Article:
One of the stated attractions of Tenerife is their markets. When we first arrived here the weekly market was on the roof of the buildings overlooking Puerto Colon harbour. It was a confusing jumble of stalls offering everything from trinkets to financial advice. It was there, in fact, where we first learned that Parque del Sol, where we have our apartment, was originally built by the infamous John Palmer who was convicted of timeshare fraud and eventually shot dead having been connected to the Brinks Mat Robbery.
About ten years ago the market moved to its current location, occupying a large car park overlooking the Hotel Fañabe that I’ve mentioned before. At the same time its character changed, becoming cluttered with small stalls selling illegal knock-offs of every fashion brand crammed together so tightly that humanity surges like a wave down the narrow corridors between the stalls.
Sometimes the press is so tight that it’s almost impossible to stop in front of a stall that interests you and it’s necessary to go with the flow until you can find a little eddy space and can fight back against the flow to find the little bit of tat which caught your attention. Some fools try to walk in the opposite direction triggering exclamations of annoyance in Dutch, German, French, Italian or English for most of that seething, roiling mass are tourisms lured by the prospect of ‘a bargain’.
There are bargains to be had; but very few and far between – unless you buy a pashmina bearing the Louis Vuitton branding for €10 and think you have struck fashion gold. I did get a bargain many years ago picking up two branded polo shirts for a reasonable price. The bargain wasn’t in the branding so much as the fact that they lasted, unaccountably, for years and years. That’s a man bargain for you.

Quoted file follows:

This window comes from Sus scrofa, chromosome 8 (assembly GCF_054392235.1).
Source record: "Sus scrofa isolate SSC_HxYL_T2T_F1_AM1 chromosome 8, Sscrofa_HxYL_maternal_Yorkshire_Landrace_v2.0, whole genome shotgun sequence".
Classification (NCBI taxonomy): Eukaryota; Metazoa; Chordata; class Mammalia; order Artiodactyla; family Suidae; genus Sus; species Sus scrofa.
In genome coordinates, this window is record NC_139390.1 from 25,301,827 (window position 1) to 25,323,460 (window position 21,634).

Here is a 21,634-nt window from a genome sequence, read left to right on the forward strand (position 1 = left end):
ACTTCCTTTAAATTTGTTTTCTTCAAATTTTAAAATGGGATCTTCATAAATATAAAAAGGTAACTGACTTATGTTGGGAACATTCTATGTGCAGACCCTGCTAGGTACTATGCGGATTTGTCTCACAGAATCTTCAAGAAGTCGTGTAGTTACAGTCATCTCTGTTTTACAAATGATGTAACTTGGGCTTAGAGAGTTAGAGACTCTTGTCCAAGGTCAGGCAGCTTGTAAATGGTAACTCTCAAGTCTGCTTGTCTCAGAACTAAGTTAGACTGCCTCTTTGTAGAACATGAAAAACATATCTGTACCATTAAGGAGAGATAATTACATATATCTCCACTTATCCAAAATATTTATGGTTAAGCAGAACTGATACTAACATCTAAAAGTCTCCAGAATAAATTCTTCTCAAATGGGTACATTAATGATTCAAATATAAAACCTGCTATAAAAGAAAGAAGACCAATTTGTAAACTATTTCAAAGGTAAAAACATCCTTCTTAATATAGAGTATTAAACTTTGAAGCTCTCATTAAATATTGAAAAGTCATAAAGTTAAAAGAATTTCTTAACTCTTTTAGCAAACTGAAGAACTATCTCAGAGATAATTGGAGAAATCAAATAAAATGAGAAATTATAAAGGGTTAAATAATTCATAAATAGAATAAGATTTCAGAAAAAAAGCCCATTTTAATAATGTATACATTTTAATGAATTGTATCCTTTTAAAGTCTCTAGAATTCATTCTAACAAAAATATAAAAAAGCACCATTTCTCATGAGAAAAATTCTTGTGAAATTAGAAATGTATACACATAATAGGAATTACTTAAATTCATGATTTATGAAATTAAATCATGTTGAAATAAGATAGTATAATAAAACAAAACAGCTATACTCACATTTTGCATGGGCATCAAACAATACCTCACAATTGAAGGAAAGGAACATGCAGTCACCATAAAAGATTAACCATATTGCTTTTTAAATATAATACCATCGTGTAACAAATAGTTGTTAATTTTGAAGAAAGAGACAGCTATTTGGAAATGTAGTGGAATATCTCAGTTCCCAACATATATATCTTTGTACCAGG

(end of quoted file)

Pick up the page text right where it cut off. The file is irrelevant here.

From the market it’s only a short downhill walk to the Plaza del Duque, the undisputed fashion centre of Adeje. Here you can find the genuine Rolex, the real Balmain or the authentic Lacoste at a price which will make your eyes water.
Small wonder then that the tourists in their millions flock to the market and desert the fashion shops. Once, when I arrived on holiday without a watch, I haggled with a street vendor and came away with a Rolex that cost me €6. It was only later that I realised that the markings said ‘Rolex Perpual’ rather than ‘Perpetual’. No matter, it worked well for years despite leaving my wrist a confusing shade of green occasionally.
Tonight we plan to return to another old favourite, arguably the best Indian restaurant in Tenerife. I’m talking, of course, of the Bombay Babu; a strange name perhaps but the food is incomparably good – usually. I’m just hoping that I haven’t put a jinx on this place as I seem to be doing by extolling the virtues of other restaurants we have visited this time.
Good news, the Bombay Babu is as good as ever. On a personal bonus, walking back along the beach we came across a beach bar hosting an excellent rock trio that made the whole beach buzz. Two large amarettos later and I’m ready for bed.